HIBP releases new cache of breached email addresses and passwords




The Have I Been Pwned? (HIBP) portal, a free resource which enables users to quickly assess if they may have been put at risk due to an online account of theirs having been compromised or “pwned” in a data breach, has revealed another huge cache of breached email addresses and passwords which were discovered last week while circulating among criminals.

Called “Collection #1”, the cache of breached email addresses and their passwords is huge – it consists of  87GB of data, 12,000 files, and 1.16 billion unique combinations of email addresses and passwords.

After analyzing and cleaning up the data, Troy Hunt – the HIBP founder and web security professional – noted that 773 million of the email addresses were unique as well as 21 million of the passwords, meaning that they are appearing in unhashed form only once within the cache.

“Hunt said the data was discovered by ‘multiple people’ on the MEGA cloud service being advertised as a collection made up of 2,000 or more individual data breaches stretching back some time”, stated an article by John Dunn in Naked Security, the Sophos corporate blog.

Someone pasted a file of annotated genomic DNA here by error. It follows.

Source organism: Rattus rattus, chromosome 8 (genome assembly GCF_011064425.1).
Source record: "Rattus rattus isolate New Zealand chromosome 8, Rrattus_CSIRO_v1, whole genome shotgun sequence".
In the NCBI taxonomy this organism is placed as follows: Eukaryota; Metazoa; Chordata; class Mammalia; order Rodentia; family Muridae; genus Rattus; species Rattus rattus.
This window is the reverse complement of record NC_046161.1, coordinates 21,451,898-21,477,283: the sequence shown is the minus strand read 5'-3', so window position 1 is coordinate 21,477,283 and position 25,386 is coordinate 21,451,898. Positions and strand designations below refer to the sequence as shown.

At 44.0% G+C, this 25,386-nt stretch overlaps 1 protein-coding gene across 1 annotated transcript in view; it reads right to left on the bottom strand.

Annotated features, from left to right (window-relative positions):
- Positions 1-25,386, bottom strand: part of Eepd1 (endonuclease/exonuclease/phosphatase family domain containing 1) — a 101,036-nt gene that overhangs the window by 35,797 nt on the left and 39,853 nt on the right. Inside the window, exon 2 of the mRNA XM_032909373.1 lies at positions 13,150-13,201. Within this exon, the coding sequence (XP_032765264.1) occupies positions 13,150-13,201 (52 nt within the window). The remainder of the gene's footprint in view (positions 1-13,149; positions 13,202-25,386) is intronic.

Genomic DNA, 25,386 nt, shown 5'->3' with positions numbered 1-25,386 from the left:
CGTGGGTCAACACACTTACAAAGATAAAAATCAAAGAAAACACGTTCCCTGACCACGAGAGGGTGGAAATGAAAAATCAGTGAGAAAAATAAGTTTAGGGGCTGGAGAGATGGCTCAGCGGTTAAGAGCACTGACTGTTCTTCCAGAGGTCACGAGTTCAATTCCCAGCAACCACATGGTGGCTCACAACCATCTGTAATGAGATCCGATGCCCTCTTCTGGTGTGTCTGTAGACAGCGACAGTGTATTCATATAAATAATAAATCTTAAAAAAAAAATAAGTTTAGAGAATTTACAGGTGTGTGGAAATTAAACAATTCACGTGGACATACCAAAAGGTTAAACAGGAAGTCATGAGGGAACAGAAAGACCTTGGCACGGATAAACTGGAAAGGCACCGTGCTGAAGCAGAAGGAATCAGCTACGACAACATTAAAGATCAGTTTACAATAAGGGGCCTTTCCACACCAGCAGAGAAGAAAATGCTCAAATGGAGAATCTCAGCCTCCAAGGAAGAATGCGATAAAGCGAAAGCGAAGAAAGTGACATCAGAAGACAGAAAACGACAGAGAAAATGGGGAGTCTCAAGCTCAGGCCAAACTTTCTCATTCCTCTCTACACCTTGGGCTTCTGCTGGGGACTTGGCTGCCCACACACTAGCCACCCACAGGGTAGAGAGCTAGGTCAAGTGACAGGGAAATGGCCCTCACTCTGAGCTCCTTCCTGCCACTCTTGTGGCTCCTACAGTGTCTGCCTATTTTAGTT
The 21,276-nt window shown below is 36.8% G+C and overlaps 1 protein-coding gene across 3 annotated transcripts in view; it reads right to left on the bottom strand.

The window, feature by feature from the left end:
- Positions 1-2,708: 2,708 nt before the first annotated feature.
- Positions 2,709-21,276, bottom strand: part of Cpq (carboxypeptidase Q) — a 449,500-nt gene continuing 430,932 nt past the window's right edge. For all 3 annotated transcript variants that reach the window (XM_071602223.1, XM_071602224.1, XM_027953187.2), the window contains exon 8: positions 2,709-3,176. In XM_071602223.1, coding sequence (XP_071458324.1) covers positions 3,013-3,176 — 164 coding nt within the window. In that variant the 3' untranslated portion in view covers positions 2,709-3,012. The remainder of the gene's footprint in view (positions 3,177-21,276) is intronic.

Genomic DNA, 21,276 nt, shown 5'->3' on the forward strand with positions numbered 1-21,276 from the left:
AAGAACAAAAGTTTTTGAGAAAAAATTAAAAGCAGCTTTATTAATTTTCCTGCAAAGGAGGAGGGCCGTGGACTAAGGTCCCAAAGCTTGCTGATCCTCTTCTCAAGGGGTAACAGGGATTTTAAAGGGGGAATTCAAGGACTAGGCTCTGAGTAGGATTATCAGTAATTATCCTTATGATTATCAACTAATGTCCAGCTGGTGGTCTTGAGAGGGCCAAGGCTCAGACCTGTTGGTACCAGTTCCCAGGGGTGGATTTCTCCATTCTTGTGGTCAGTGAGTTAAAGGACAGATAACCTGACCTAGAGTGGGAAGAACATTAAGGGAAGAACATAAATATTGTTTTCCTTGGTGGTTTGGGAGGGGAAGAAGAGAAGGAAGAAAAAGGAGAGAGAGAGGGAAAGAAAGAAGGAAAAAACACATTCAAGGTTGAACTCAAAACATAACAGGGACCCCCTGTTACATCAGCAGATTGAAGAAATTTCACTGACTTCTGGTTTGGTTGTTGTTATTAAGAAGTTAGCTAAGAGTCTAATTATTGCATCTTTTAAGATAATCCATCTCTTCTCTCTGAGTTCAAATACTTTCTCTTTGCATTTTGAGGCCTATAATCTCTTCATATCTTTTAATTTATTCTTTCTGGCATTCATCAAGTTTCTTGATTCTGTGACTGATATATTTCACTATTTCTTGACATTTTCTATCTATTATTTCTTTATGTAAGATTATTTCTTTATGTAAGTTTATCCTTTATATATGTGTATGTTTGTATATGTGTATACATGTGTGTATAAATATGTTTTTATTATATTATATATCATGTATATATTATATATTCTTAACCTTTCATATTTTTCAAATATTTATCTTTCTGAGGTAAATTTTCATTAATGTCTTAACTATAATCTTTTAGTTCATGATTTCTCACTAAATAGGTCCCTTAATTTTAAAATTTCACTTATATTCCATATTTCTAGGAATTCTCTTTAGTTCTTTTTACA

And the now seems to have reached many hands, considering that it was being advertised and discussed on a criminal forum, meaning that anyone who has visited the forum has accessed the data.

Again, the data exposed in the breach seems to go way back in time, probably years, as Hunt himself discovered in Collection #1 an email address and old password used by him many years ago.

In conclusion, warns Hunt, “If you’re in this breach, one or more passwords you’ve previously used are floating around for others to see.” 

Hunt has published an incomplete list of the sites mentioned (although not verified) as being sources for Collection #1.

Hunt now suspects that the data was being marketed for automated credential stuffing, a practice where credentials are entered on lots of other sites to see whether they’ve been re-used.

Observes Hunt: You signed up to a forum many years ago you’ve long since forgotten about, but because it has subsequently been breached and you’ve been using that same password all over the place, you’ve got a serious problem.

Ultimately, and in order ensure your passwords are secure and not appearing on the Pwned Passwords list, users are advised to utilize the properly secured password manager that creates and stores secure passwords.




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